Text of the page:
Milkweed for Mondays: Attracting monarchs to your yard

Lay off the coffee. We know. Monday came all to soon. Feels like just yesterday and here she comes again. But while you're in the kitchen prepping dinner asking the kids if they've Got Milk? The butterflies are floating around the 'hood asking if you've Got Milkweed


There's nothing like a cure to your case of the Mondays like the scene of monarch butterflies posing on your flowers while you soak up a little vitamin D. And milkweed will surely do the trick. Asclepias tuberosa is the perennial's scientific name. You can find this plant at Garden Supply Company or most local garden supply stores in your area under that name. It's a little hard pronounce. So if you're doing the asking, bring in this image or ask for the Butterfly Milkweed, Butterflyweed, Orange Milkweed, Pleurisy Root or Chigger Flower. Most any name will do. We have a table full of flowers that are sure to attract pollinators like butterflies. This is one place where you'll find ours.

In case you were wondering, monarch butterflies (pictured above) are the big orange and black winged creatures that drift around our area in late summer and early fall during their trek South. Those monarchs that you see during the summer will most likely only live a few weeks but those that are born closer to fall will make a great migration from as far as North as Canada to as far South as Mexico.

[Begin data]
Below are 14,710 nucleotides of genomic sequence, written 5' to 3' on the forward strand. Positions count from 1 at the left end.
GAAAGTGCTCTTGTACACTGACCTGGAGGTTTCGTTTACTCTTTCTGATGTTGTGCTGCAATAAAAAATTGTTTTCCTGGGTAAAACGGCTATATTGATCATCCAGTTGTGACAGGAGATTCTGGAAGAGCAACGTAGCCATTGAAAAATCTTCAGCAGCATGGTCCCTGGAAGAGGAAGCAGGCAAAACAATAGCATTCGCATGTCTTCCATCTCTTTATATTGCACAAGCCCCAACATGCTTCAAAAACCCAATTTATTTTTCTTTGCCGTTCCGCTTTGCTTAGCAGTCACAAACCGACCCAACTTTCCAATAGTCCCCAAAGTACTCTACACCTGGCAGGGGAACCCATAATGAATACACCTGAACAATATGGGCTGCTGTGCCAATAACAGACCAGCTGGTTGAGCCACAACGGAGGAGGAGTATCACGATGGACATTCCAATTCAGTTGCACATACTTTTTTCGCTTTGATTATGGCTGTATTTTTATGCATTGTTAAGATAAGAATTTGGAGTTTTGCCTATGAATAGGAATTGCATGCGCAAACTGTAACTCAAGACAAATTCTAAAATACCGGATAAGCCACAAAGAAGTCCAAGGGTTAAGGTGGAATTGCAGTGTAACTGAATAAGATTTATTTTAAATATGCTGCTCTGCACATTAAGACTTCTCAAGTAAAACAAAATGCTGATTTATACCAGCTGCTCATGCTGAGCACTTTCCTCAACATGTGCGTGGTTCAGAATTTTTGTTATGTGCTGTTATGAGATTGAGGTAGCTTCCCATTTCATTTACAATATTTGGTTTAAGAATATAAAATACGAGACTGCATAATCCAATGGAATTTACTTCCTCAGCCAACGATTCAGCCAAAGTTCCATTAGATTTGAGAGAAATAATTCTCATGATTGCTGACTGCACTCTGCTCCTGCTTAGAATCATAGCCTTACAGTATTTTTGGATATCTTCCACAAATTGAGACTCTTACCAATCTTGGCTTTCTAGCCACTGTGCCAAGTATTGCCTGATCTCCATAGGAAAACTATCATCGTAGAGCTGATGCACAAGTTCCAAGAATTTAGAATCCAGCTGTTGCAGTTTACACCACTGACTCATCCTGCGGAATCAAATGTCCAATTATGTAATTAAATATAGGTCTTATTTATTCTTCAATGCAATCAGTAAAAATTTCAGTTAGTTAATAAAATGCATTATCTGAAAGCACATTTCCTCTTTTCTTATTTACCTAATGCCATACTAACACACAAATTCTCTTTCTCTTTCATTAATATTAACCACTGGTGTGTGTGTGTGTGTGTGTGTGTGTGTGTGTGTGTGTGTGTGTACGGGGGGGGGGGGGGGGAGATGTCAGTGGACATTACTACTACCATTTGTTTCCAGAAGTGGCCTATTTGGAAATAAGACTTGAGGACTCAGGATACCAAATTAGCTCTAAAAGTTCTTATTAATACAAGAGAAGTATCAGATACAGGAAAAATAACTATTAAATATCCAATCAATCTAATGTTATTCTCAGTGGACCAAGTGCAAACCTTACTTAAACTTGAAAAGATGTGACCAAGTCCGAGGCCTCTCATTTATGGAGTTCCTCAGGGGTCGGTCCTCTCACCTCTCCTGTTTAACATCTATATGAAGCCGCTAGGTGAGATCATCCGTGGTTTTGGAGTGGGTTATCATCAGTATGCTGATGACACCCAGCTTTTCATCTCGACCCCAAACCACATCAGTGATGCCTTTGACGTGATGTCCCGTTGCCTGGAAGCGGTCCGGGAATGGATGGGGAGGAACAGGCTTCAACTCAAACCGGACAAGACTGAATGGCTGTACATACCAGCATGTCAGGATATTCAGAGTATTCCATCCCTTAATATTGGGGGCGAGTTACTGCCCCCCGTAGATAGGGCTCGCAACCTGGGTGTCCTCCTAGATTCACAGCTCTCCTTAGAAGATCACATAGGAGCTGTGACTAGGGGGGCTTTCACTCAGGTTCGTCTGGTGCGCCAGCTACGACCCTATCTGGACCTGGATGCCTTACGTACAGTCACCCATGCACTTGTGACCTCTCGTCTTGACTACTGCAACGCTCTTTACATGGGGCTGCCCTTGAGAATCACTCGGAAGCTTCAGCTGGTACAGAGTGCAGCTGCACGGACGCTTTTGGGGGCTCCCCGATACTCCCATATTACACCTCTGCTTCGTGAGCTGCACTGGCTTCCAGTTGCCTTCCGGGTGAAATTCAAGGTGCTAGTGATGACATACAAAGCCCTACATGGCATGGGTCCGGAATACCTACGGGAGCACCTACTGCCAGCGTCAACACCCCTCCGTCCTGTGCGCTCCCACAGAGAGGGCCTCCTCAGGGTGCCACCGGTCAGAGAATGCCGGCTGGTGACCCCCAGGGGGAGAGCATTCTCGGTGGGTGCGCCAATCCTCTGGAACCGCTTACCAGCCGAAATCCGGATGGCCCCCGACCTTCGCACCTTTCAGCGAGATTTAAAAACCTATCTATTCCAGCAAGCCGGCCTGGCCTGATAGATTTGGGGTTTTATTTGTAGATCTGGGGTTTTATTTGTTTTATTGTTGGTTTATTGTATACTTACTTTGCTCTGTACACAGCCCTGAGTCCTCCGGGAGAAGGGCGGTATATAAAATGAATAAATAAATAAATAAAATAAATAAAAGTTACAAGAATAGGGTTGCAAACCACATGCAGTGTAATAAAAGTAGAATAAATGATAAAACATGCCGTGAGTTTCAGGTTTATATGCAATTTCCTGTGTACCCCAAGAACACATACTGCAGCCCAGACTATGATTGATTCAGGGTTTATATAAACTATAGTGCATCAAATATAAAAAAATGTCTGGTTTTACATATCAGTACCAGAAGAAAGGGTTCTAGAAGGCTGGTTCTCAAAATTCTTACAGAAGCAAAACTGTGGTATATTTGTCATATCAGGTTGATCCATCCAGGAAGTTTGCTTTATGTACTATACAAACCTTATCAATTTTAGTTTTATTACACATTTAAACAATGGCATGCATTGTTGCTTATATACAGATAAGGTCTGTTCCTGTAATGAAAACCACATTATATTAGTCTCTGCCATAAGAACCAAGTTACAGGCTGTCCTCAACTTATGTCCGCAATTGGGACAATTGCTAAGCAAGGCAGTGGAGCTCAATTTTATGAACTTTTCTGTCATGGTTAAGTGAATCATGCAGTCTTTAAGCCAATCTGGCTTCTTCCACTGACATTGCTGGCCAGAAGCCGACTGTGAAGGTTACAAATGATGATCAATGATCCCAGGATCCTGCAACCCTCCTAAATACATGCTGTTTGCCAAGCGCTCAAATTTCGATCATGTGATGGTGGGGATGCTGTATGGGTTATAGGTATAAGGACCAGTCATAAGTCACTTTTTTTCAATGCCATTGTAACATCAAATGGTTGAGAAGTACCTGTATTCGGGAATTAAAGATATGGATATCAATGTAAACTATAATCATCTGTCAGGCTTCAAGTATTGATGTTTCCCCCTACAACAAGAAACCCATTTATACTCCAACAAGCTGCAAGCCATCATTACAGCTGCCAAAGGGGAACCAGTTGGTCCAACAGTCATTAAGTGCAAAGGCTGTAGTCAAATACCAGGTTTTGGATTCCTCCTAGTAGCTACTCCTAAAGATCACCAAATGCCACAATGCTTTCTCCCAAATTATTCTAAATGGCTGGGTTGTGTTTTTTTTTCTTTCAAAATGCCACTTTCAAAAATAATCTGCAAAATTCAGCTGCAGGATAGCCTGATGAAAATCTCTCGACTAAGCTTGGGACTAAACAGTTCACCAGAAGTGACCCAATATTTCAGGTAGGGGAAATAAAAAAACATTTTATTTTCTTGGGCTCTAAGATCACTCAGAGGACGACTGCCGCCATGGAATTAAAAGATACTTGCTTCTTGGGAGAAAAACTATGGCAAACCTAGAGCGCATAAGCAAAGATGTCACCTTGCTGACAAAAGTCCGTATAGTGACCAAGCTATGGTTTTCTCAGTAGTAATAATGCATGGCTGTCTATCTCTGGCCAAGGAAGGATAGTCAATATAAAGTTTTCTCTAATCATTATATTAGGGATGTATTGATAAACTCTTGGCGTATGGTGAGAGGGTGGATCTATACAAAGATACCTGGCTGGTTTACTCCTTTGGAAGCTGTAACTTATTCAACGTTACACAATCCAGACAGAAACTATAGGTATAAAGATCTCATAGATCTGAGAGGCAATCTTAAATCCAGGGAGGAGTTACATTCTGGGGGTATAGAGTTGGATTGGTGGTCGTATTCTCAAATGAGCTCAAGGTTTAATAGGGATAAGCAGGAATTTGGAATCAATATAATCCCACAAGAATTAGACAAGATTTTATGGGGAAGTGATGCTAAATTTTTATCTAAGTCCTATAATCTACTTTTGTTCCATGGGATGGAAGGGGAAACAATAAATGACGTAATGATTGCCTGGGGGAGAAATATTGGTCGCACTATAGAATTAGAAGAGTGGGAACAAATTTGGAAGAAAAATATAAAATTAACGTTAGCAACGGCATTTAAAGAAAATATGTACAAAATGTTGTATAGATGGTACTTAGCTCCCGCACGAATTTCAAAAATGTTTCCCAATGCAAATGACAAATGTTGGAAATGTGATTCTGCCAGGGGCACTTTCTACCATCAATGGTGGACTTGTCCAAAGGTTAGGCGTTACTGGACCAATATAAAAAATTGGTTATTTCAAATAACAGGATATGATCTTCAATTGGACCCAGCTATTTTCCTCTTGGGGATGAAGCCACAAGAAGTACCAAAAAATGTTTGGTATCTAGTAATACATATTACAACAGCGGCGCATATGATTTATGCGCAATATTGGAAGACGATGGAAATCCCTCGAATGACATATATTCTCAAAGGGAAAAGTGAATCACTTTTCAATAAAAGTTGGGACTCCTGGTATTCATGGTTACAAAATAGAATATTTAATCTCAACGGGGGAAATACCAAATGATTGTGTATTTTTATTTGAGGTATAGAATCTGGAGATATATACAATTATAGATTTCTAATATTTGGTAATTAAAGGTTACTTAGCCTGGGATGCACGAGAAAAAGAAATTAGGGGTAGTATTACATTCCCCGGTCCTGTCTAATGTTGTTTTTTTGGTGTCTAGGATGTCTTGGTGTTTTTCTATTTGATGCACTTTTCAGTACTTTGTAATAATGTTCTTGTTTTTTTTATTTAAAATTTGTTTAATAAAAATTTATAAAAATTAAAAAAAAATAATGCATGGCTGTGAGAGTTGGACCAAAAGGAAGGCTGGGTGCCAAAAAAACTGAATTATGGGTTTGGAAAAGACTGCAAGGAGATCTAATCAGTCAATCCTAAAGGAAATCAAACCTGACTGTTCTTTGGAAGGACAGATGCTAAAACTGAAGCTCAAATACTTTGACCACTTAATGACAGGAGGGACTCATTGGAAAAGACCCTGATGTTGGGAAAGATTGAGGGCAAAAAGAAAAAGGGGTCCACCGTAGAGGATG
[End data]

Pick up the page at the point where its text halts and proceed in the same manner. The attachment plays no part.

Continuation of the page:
At one point (around 20 years ago), somewhere around one billion monarchs made this trek across the country. Today, only around 150 million of this particular butterfly make the migration. It's said that loss of habitat and food sources are big contributing factors in the reduced number of monarchs. So what can we do to help? Plant that milkweed! 

Milkweed grows tall with slender green leaves throughout the early summer and produces beautiful firework-like, orange flowers in the later summer that can grow as large a five inches wide. And here's another interesting fact for your Monday...

Monarch caterpillars only eat milkweed.

So in order for those little beasts to turn into these beauties, they need a little help. There are plenty of varieties of milkweed to choose from. Other milkweed varieties are pink and are a preferred host plant for our neighborhood monarchs too. 

So take our advice. Plant a little milkweed here and there in your garden. Before you know it, you'll be singing: My milkweed brings all the butterflies to the yard!